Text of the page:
COVID-19

On this page: Updates for BC | Cana­di­an Prep­ping and Resources | Amer­i­can Prep­ping and Resources | DIY Projects That Can Save Lives | COVID-19 Sci­ence

This page is cur­rent­ly under con­struc­tion and will be updat­ed on a reg­u­lar basis once it has been com­plet­ed.

Updates for British Columbia

Feel­ing Ill? Are You Infect­ed? Please vis­it this page (link) for BC’s COVID-19 self-assess­ment tool. If you meet the cri­te­ria for fur­ther assis­tance, phone 811 to speak with a pub­lic health nurse. They will guide you through your next steps, includ­ing book­ing any swabs or blood tests. DO NOT vis­it your fam­i­ly doc­tor’s office, any walk-in clin­ics, or any hos­pi­tal’s emer­gency room unless you have been specif­i­cal­ly direct­ed to do so by a health­care pro­fes­sion­al from that facil­i­ty. Always call ahead when set­ting up test­ing, as COVID-19 requires spe­cial han­dling and con­tain­ment. Do not go out in pub­lic with­out wear­ing a mask.

Inter­na­tion­al Trav­ellers: if you go out­side of BC, you must com­plete a 14-day iso­la­tion upon return­ing (link). You can sub­mit an iso­la­tion plan online via the BC Trav­el Screen­ing web­site (link), or via the PDF form (link).

Vul­ner­a­ble Pop­u­la­tions: this page (link) con­tains infor­ma­tion for pri­or­i­ty pop­u­la­tions whose well-being is at greater risk from the nov­el coro­n­avirus.

Region­al Case Loads: you can view BC’s COVID-19 pan­dem­ic page here (link) includ­ing CSV files for data export, and you can also see the graph­i­cal dash­board here (link) for region­al infor­ma­tion. The dash­board reflects the real-time num­bers of all indi­vid­u­als report­ed, hos­pi­tal­ized, and recov­ered.

Provin­cial COVID-19 Plan: the BC Response Plan page (link) con­tains details on BC’s broad­er response includ­ing social plan­ning, finan­cial assis­tance, and reopen­ing the econ­o­my.

Fer­ry Access: you can view the ongo­ing COVID-19 action plan at BC Fer­ries’ trav­el advi­so­ry page (link). There is a grad­ual rein­tro­duc­tion of more fre­quent sail­ings under­way; there aren’t as many trips as pre-pan­dem­ic ser­vice lev­els per­mit­ted, but con­di­tions have improved con­sid­er­ably since April. Per the require­ments of Trans­port Cana­da, face cov­er­ings, phys­i­cal dis­tanc­ing, and pas­sen­ger screen­ings are cur­rent­ly in effect.

Cur­rent sail­ing sched­ules are avail­able via the BC Fer­ries web­site (link). I’ve linked the mobile ver­sion for quick­er access.

City Tran­sit: in accor­dance with the BC Tran­sit mea­sures (link), sys­tems are now per­form­ing nor­mal fare col­lec­tion with reduced pas­sen­ger capac­i­ty on bus­es and plas­tic shields in place to pro­tect dri­vers. Social dis­tanc­ing and face masks are still advised. Reduced vehi­cle capac­i­ty is still in effect and rid­ers may expe­ri­ence pass-ups dur­ing busy hours if bus­es have reached capac­i­ty. To avoid miss­ing a trip, it’s best to plan two bus­es ahead of the antic­i­pat­ed board­ing time. Night runs are still rel­a­tive­ly qui­et.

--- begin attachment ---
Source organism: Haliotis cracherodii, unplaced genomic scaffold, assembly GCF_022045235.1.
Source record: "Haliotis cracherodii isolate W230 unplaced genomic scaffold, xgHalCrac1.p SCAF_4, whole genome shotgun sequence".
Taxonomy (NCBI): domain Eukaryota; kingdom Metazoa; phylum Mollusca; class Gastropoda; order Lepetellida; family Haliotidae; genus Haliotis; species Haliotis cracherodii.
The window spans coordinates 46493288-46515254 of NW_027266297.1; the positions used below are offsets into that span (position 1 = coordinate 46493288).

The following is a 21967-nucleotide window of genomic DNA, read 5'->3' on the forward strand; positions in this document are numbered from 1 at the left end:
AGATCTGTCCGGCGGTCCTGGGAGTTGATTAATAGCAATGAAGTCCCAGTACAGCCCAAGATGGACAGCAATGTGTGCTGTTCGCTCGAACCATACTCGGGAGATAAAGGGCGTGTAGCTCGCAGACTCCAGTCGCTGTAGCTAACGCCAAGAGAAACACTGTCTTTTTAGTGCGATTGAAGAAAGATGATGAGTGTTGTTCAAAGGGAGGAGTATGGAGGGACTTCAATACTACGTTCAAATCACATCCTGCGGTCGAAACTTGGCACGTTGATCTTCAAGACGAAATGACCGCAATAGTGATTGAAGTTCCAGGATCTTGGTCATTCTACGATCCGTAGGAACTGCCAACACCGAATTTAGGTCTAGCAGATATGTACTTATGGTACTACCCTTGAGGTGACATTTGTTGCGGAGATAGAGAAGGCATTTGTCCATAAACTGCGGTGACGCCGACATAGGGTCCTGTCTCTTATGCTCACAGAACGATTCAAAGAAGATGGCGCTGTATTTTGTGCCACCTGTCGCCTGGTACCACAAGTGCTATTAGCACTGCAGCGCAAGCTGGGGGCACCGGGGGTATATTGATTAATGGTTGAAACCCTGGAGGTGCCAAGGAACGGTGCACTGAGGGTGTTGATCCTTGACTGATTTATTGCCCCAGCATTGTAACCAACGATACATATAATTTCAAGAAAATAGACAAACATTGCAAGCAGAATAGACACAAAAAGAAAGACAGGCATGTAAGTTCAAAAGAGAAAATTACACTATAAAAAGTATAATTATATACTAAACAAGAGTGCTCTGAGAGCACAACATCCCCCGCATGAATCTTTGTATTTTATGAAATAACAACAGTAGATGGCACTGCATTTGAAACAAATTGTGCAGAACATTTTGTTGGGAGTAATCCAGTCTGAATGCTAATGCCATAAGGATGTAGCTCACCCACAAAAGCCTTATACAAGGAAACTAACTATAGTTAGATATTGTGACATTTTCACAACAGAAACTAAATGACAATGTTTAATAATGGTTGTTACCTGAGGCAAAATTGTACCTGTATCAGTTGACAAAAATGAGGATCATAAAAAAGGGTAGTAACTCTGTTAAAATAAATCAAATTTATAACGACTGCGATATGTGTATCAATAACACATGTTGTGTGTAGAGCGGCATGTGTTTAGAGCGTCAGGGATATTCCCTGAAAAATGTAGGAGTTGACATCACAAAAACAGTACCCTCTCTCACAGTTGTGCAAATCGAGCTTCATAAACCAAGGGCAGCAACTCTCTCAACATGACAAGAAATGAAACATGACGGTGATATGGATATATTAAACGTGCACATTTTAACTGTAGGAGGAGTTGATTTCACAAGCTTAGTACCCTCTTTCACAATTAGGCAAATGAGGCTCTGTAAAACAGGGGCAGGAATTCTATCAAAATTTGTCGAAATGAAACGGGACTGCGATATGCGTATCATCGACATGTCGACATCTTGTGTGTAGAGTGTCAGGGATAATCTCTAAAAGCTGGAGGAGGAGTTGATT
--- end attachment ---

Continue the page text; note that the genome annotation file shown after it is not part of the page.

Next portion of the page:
Real-time track­ing is avail­able on the BC Tran­sit web­site (link). Open the site, select your local tran­sit sys­tem, click Nex­tRide, and pick the route you want. On mobile devices, it’s rec­om­mend­ed that you book­mark the site via your home screen for faster access (I rec­om­mend this). Track­ing lag time (the dif­fer­ence between a vehi­cle’s phys­i­cal loca­tion and its loca­tion on the online map) typ­i­cal­ly ranges between 5 and 30 sec­onds.

Please note that dur­ing emer­gen­cies, as we saw dur­ing the ear­ly weeks of the COVID-19 pan­dem­ic, apps and phone-based ser­vices may break. Most oper­a­tors are still using the sched­ules seen in the last pub­lished ver­sion of their local Rid­er’s Guide. In most areas, you can down­load the Guide in PDF for­mat from the BC Tran­sit site, under Sched­ules and Maps.

Spe­cif­ic to Vic­to­ria and the CRD, the region’s Guide was de-list­ed from the BC Tran­sit web­site dur­ing the spring of 2020, how­ev­er route times from the last pub­lished edi­tion still appear to be in force. It’s worth hold­ing onto the file if you still have a copy. (As some­one who has one, I’ll post updates about this as things evolve.)

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Canadian Pandemic Prepping and Resources

As a glob­al emer­gency, COVID-19 will con­tin­ue to cause nation­al and inter­na­tion­al sup­ply chain shocks. It’s time to get ready for more prod­uct short­ages, rationing, and price fluc­tu­a­tions. PPE and oth­er mis­sion-crit­i­cal items might be unavail­able through your reg­u­lar chan­nels for an extend­ed peri­od of time, rang­ing from a few weeks to a few years. Major dis­rup­tions due to infec­tion con­trols and pub­lic health orders will con­tin­ue to affect all areas of our com­mu­ni­ties and lifestyles. The time to make an emer­gency plan is now. Only by plan­ning ahead of the curve can we more effec­tive­ly flat­ten the curve.

1. Finan­cial Health: your top pri­or­i­ty should be assur­ing income sta­bil­i­ty. If your job is not yet at risk, speak with your employ­er and find out what their con­tin­gency plans would be if work-from-home or oth­er dis­rup­tive mea­sures are required at a lat­er date. Make sure you obtain the nec­es­sary tools and resources as soon as pos­si­ble so you have the capac­i­ty to meet those guide­lines. The worst time to shop for any­thing is after the ROE slip drops. Get your­self on sol­id ground ahead of time.

If you’ve been laid off or had your hours reduced due to COVID-19, you can apply for Canada’s CERB via the CRA (link) as this process is cur­rent­ly more stream­lined than the EI path­way. Addi­tion­al ben­e­fits may be avail­able at the provin­cial lev­el for BC (link), AB (link), SK (link), MB (link), ON (link), QC (link), NB (link), NS (link), NL (link), PE (link), YT (link), NT (link), and NU (link). Always ver­i­fy your eli­gi­bil­i­ty before apply­ing, and ensure you put aside at least 20% of monies issued, as these ben­e­fits are tax­able by the CRA. Fur­ther­more, be aware that these are mere­ly income replace­ment options for work­ers, they’re not free mon­ey or uni­ver­sal ben­e­fits.